NationNation Now

Twitter pounces on Texas GOP senator's 'ONE MAN & ONE MAN' tweet

Courts and the JudiciaryElectionsMedia IndustryPoliticsMarriageFamilyTwitter, Inc.

Dan Patrick most certainly does not think same-sex marriage should be legal in Texas. 

So in response to a federal judge's ruling Wednesday that the state's ban was unconstitutional, the Republican state senator and candidate for lieutenant governor took to Twitter to announce his position on the momentous ruling.

"MARRIAGE= ONE MAN & ONE MAN," said the tweet from Patrick's account. "Enough of these activist judges. FAVORITE if you agree. I know the silent majority out there is with us!"

Oops.

"MARRIAGE= ONE MAN & ONE WOMAN," said a new tweet after the previous one disappeared.

But, of course, inside Twitter's frantic, meme-hungry microclimate, users posting screengrabs of the senator's errant tweet instantly earned hundreds of retweets -- leading to a lighthearted response from Patrick:

oops! #twittertypo. We have a new job opening on our campaign: social media intern. Send resume to contact (at) http://t.co/8rERPM4IXE

— Dan Patrick (@DanPatrick) February 26, 2014

In a more serious vein, Patrick added, "I want to re-emphasize my long held position: Marriage is between 1 man and 1 woman. Period," echoing the 76% of Texas voters who approved a constitutional ban in 2005.

The Texas political establishment's reaction to the ruling was still developing Wednesday, but Patrick's (intended) message touched at one of the inherent frictions of the recent same-sex marriage rulings coming down in conservative states around the country.

In many cases, presidentially appointed federal judges have struck down state bans that had been approved with overwhelming popular support,  an exercise of checks and balances not always endearing to voters and legislatures.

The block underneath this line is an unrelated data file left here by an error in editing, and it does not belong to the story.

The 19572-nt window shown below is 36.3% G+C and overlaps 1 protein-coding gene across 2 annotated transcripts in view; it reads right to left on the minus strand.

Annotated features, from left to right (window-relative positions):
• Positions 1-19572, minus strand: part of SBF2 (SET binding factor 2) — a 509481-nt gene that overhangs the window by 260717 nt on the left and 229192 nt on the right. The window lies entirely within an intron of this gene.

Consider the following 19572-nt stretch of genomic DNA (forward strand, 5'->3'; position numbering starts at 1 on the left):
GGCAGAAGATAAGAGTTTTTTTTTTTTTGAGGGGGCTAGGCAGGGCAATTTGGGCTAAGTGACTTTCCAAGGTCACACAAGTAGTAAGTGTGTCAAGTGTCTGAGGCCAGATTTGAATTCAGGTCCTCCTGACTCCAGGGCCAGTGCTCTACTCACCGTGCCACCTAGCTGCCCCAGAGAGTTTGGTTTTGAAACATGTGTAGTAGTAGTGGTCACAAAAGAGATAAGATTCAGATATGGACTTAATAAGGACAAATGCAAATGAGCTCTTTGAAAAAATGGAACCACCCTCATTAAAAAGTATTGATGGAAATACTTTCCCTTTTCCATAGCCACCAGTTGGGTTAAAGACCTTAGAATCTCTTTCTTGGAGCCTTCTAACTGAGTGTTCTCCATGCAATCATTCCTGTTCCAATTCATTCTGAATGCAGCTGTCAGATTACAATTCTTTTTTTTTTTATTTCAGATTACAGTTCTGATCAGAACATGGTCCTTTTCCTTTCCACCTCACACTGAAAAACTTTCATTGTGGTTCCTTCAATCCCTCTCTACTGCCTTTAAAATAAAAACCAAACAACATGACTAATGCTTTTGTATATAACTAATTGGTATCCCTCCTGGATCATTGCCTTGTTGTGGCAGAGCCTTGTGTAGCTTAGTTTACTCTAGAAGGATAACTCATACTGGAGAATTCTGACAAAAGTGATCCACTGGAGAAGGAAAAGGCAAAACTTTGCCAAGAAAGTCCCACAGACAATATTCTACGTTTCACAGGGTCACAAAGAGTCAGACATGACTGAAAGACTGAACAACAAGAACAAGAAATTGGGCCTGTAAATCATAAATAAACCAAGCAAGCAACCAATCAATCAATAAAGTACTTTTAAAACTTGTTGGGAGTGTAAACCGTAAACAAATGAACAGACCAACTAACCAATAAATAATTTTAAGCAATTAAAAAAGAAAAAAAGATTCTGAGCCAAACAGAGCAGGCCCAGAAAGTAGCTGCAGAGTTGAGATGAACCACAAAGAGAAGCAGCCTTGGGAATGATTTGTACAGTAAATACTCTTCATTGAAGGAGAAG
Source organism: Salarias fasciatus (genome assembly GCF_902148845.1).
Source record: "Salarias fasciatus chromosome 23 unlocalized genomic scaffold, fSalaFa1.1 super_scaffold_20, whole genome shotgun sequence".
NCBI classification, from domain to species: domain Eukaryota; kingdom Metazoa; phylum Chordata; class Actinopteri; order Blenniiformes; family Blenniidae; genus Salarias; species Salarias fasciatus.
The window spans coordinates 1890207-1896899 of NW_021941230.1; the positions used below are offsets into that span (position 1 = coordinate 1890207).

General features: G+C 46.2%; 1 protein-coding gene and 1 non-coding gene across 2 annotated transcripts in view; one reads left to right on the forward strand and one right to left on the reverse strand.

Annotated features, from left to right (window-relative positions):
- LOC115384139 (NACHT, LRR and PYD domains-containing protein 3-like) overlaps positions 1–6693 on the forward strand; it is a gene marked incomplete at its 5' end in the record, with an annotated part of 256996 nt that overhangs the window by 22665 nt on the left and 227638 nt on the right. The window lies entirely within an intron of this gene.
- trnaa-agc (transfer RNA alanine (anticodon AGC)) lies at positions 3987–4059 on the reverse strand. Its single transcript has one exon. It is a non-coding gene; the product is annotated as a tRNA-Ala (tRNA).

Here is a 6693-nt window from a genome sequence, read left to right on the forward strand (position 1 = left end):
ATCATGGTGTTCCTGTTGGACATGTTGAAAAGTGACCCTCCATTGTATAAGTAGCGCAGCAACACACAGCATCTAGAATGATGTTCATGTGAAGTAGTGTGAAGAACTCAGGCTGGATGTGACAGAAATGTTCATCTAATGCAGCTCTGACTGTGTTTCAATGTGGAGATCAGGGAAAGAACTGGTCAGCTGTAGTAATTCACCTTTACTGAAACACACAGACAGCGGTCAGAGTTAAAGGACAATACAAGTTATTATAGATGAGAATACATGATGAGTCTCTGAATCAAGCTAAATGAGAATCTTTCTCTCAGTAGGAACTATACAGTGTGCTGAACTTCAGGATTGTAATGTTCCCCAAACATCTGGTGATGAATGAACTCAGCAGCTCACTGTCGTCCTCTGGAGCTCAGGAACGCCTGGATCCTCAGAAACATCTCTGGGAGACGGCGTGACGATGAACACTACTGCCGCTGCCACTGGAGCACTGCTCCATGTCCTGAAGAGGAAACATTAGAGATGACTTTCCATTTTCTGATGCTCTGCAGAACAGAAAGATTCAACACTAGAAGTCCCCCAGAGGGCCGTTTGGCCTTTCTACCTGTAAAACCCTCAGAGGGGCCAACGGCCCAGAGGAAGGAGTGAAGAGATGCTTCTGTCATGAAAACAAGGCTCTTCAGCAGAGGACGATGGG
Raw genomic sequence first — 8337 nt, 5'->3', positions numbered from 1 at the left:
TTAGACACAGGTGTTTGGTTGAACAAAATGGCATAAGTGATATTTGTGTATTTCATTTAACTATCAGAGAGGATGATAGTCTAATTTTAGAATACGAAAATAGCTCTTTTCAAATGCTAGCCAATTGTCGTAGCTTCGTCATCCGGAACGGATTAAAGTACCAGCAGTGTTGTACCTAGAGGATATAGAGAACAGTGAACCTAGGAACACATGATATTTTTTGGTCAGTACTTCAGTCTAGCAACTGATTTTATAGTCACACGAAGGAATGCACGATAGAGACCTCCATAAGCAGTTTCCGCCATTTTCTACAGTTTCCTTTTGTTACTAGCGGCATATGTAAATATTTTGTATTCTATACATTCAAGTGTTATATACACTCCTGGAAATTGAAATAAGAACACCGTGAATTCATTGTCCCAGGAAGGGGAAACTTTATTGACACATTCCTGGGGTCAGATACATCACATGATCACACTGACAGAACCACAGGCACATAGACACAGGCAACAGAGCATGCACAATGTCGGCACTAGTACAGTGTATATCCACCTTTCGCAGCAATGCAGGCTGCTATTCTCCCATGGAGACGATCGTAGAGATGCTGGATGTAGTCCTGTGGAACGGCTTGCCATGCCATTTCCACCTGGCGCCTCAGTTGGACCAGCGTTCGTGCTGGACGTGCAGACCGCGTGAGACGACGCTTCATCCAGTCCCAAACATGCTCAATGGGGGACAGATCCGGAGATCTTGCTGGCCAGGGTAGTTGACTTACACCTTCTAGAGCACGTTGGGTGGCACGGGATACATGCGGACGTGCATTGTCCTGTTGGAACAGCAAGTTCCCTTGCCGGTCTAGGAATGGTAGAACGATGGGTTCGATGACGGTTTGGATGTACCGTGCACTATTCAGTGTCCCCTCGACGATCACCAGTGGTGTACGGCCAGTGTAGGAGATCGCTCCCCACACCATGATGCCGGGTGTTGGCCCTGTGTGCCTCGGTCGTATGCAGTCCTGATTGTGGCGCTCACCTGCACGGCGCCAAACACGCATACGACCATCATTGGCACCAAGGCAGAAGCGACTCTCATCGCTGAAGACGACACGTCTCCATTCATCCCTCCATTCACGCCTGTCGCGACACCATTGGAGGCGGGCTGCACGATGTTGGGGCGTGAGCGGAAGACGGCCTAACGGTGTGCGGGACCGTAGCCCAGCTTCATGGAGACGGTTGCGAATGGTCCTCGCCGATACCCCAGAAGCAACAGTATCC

U.S. District Judge Orlando L. Garcia acknowledged as much in his ruling, in which he declared, "Today's court decision is not made in defiance of the great people of Texas or the Texas Legislature."

But, he said, the decision was made "in compliance with the United States Constitutional and Supreme Court precedent."

"Without a rational relation to a legitimate governmental purpose," Garcia continued, "state-imposed inequality can find no refuge in our United States Constitution," at which point he struck down the state's ban.

On Twitter, Patrick's response was perfectly clear: "As Lieutenant Governor I'll fight activist judges and defend our traditional Texas values." 

Follow LATimes National on Facebook 

Follow L.A. Times National News on Facebook

ALSO:

Police can stop vehicles based on anonymous 911 tips, justices rule

Supreme Court upholds Michigan ban on affirmative action

For Las Vegas mermaid, run-in with a ray is all in a day's work

Copyright © 2014, Los Angeles Times
Comments
Loading